Salazar’s decision to halt new uranium claims would be consistent with permanent bans by Hualapai, Havasupai and Navajo nations on their lands that surround the park….mining is a minor part of northern Arizona’s economy (unlike tourism at the Grand Canyon)
Uranium mining would hurt Grand Canyon area, The Arizona Republic, Tom Chabin, 28 Feb 2011, FLAGSTAFF — I support Secretary of the Interior Ken Salazar’s proposed 20-year ban on new mining claims on public-land watersheds that drain into Grand Canyon National Park. Salazar’s decision to halt new uranium claims would be consistent with permanent bans by Hualapai, Havasupai and Navajo nations on their lands that surround the park. It would also acknowledge the fact that uranium mining produces miniscule economic benefits for a few years and imposes expensive, long-term health risks and costs to local communities and the federal government.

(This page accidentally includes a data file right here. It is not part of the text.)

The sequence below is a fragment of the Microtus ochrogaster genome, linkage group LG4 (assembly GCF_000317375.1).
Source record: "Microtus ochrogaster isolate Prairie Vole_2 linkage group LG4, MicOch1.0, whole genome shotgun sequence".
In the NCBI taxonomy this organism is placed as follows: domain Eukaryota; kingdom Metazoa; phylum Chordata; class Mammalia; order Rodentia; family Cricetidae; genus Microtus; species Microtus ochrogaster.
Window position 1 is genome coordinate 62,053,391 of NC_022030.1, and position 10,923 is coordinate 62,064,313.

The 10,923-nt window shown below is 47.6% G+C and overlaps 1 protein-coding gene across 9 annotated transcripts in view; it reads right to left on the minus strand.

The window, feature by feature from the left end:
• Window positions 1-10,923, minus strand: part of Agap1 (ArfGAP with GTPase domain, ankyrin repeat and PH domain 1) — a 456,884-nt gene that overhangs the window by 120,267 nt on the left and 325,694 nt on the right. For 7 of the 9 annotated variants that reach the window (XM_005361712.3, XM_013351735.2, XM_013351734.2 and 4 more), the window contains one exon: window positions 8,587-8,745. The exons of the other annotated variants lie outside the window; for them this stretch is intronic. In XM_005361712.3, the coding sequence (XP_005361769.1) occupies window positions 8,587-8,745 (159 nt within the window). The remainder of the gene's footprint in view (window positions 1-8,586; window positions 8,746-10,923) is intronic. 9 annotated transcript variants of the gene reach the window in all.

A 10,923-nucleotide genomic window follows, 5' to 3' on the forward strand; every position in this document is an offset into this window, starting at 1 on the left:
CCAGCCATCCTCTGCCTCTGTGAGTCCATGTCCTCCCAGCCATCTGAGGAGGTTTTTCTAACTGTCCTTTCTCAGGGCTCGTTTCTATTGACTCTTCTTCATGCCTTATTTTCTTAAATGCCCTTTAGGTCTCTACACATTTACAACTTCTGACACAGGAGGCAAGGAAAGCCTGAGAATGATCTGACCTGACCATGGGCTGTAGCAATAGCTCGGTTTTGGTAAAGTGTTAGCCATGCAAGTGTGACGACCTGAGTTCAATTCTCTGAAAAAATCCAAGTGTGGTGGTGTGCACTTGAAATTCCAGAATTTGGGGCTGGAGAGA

During nearly four decades of living in northern Arizona, I have seen the uranium industry’s devastating effects on the land, water, and people of this region…
…mining is a minor part of northern Arizona’s economy (unlike tourism at the Grand Canyon, which produces more than $600 million in annual revenues). The only long-term economic benefits that we have from the last uranium boom are jobs related to cleaning up its mess.
Arizonans, please join me in supporting the 20-year ban on new uranium claims around the Grand Canyon. We simply cannot afford the devastating costs of another round of boom and bust by uranium mining.
Tom Chabin, a Democrat, is a member of the state House of Representatives from Flagstaff.